Common Core aims to change the way kids learn
Updated On: Jan 25 2013 12:52:56 AM EST
It’s one of the biggest trending topics in education, and it’s called Common Core.
Beginning next year all Florida public school children in kindergarten through twelfth grade will adopt new national learning standards.
Common Core is a major shift in philosophy, stressing the importance of understanding concepts as opposed to simply memorizing facts. The end goal is to better prepare kids for college and the workplace.
Florida is one of 45 states to adopt the Common Core standards. This year kindergarten and first grade students began instituting the standards as part of their learning.
First grade teacher Malinda Godinho began teaching with Common Core standards this year at Highlands Elementary in Winter Springs. She says Common Core allows her more freedom to choose a variety of texts. What’s important is the comprehension skills the kids learn from them.
Local 6 sat in on her class where the actions of characters in story books were discussed in depth. The idea, if the kids can connect with the characters, they will understand the story better, setting a solid foundation for future reading comprehension across a variety of texts.
“They are getting it,” she said. “I do see a change. I like the fact that they take more ownership in the learning and I think if they take more ownership in their learning then they will remember it and they will use it and apply the standards we are teaching them.”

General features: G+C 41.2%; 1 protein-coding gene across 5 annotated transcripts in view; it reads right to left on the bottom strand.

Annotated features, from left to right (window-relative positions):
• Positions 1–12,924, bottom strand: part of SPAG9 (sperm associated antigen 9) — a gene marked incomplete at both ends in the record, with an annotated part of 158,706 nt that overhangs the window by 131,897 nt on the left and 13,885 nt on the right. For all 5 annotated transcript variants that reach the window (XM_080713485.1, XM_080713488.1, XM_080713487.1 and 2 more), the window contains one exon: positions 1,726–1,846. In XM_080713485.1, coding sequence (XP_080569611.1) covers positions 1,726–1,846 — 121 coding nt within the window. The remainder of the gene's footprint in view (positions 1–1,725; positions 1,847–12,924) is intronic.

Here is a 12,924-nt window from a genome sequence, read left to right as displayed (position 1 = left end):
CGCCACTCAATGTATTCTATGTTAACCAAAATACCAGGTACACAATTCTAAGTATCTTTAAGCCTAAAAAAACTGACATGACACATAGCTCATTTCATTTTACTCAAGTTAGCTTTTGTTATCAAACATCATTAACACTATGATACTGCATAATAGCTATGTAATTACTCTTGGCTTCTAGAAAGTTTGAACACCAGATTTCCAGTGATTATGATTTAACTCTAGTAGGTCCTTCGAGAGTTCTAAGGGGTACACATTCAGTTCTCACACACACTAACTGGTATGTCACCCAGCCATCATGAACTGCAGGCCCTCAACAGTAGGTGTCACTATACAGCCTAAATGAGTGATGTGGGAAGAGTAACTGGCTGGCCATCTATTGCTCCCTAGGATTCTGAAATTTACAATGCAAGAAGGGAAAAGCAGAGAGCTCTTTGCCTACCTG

Some examples of common core curriculum include:
- The ability to apply math to real wold situations.
- Reading and comprehending more complex, informational text.
- The ability to use sources to back up persuasive writing.
- The use of math to solve problems that may not be presented as math problems.
Math skills are of particular importance. Common Core standards teach students to have a deep conceptual understanding in the primary grades.
Anna-Marie Cote, Deputy Superintendent for Instructional Excellence and Equity with Seminole County Schools, says the idea is to catch kids who don’t understand a concept before they move on to more advanced learning.
“We are able to determine when students don’t understand a concept and intervene very quickly so that they don’t keep those misconceptions as they progress through advanced mathematics," she said.
Experts say students are not prepared for life after high school.
Nationwide it’s reported that over a third of all students require remedial classes upon entering college. Dr. Joyce Romano, Vice President for Student Affairs at Valencia College says she sees many students who arrive with a diploma and who were very successful in high school yet they still must start below college level.
Romano says building on skills at an early age and keeping kids on track is key to future success.
“Realizing that if you want someone when they graduate from high school to be able to read and write at college level and compute at the college level, it’s a cumulative effect. I think it’s the right approach," said Romano.